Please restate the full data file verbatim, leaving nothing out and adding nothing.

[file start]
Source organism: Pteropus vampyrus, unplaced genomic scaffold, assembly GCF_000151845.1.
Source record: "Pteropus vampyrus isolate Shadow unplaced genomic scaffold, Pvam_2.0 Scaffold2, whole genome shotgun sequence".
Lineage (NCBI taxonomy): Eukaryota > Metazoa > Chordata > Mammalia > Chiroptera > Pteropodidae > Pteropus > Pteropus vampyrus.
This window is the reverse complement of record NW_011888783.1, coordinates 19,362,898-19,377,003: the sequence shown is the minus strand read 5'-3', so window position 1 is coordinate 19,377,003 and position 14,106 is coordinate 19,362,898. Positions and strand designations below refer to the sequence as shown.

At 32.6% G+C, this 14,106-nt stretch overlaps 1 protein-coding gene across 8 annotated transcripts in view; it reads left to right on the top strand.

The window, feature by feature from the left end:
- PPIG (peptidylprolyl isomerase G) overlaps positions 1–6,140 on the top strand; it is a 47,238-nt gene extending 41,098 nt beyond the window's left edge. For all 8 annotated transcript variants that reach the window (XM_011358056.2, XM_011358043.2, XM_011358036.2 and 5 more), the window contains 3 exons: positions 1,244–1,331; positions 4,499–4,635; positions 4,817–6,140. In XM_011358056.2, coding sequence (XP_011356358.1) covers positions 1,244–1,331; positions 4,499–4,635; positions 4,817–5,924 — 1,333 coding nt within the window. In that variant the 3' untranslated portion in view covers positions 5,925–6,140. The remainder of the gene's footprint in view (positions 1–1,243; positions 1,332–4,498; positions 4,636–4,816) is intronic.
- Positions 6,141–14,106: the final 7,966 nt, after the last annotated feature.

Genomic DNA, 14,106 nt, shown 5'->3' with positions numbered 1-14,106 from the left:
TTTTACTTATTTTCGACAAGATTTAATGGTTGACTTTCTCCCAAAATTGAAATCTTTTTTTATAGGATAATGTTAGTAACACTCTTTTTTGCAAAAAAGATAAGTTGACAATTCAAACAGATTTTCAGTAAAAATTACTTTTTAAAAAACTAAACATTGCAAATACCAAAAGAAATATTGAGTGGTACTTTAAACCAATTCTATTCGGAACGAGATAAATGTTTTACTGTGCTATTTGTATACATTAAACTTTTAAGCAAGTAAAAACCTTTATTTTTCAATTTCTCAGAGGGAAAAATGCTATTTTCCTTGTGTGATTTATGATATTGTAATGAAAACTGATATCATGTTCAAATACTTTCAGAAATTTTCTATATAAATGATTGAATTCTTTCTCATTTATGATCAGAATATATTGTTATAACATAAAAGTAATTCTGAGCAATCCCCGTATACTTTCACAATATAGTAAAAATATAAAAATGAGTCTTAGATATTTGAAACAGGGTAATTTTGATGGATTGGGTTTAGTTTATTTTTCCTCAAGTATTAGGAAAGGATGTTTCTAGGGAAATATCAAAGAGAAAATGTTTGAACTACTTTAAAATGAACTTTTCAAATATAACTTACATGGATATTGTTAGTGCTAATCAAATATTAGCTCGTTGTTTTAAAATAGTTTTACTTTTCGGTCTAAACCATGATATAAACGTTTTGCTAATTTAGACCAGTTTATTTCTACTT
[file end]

Source organism: Pteropus vampyrus, unplaced genomic scaffold, assembly GCF_000151845.1.
Source record: "Pteropus vampyrus isolate Shadow unplaced genomic scaffold, Pvam_2.0 Scaffold2, whole genome shotgun sequence".
Lineage (NCBI taxonomy): Eukaryota > Metazoa > Chordata > Mammalia > Chiroptera > Pteropodidae > Pteropus > Pteropus vampyrus.
This window is the reverse complement of record NW_011888783.1, coordinates 19,362,898-19,377,003: the sequence shown is the minus strand read 5'-3', so window position 1 is coordinate 19,377,003 and position 14,106 is coordinate 19,362,898. Positions and strand designations below refer to the sequence as shown.

At 32.6% G+C, this 14,106-nt stretch overlaps 1 protein-coding gene across 8 annotated transcripts in view; it reads left to right on the top strand.

The window, feature by feature from the left end:
- PPIG (peptidylprolyl isomerase G) overlaps positions 1–6,140 on the top strand; it is a 47,238-nt gene extending 41,098 nt beyond the window's left edge. For all 8 annotated transcript variants that reach the window (XM_011358056.2, XM_011358043.2, XM_011358036.2 and 5 more), the window contains 3 exons: positions 1,244–1,331; positions 4,499–4,635; positions 4,817–6,140. In XM_011358056.2, coding sequence (XP_011356358.1) covers positions 1,244–1,331; positions 4,499–4,635; positions 4,817–5,924 — 1,333 coding nt within the window. In that variant the 3' untranslated portion in view covers positions 5,925–6,140. The remainder of the gene's footprint in view (positions 1–1,243; positions 1,332–4,498; positions 4,636–4,816) is intronic.
- Positions 6,141–14,106: the final 7,966 nt, after the last annotated feature.

Genomic DNA, 14,106 nt, shown 5'->3' with positions numbered 1-14,106 from the left:
TTTTACTTATTTTCGACAAGATTTAATGGTTGACTTTCTCCCAAAATTGAAATCTTTTTTTATAGGATAATGTTAGTAACACTCTTTTTTGCAAAAAAGATAAGTTGACAATTCAAACAGATTTTCAGTAAAAATTACTTTTTAAAAAACTAAACATTGCAAATACCAAAAGAAATATTGAGTGGTACTTTAAACCAATTCTATTCGGAACGAGATAAATGTTTTACTGTGCTATTTGTATACATTAAACTTTTAAGCAAGTAAAAACCTTTATTTTTCAATTTCTCAGAGGGAAAAATGCTATTTTCCTTGTGTGATTTATGATATTGTAATGAAAACTGATATCATGTTCAAATACTTTCAGAAATTTTCTATATAAATGATTGAATTCTTTCTCATTTATGATCAGAATATATTGTTATAACATAAAAGTAATTCTGAGCAATCCCCGTATACTTTCACAATATAGTAAAAATATAAAAATGAGTCTTAGATATTTGAAACAGGGTAATTTTGATGGATTGGGTTTAGTTTATTTTTCCTCAAGTATTAGGAAAGGATGTTTCTAGGGAAATATCAAAGAGAAAATGTTTGAACTACTTTAAAATGAACTTTTCAAATATAACTTACATGGATATTGTTAGTGCTAATCAAATATTAGCTCGTTGTTTTAAAATAGTTTTACTTTTCGGTCTAAACCATGATATAAACGTTTTGCTAATTTAGACCAGTTTATTTCTACTT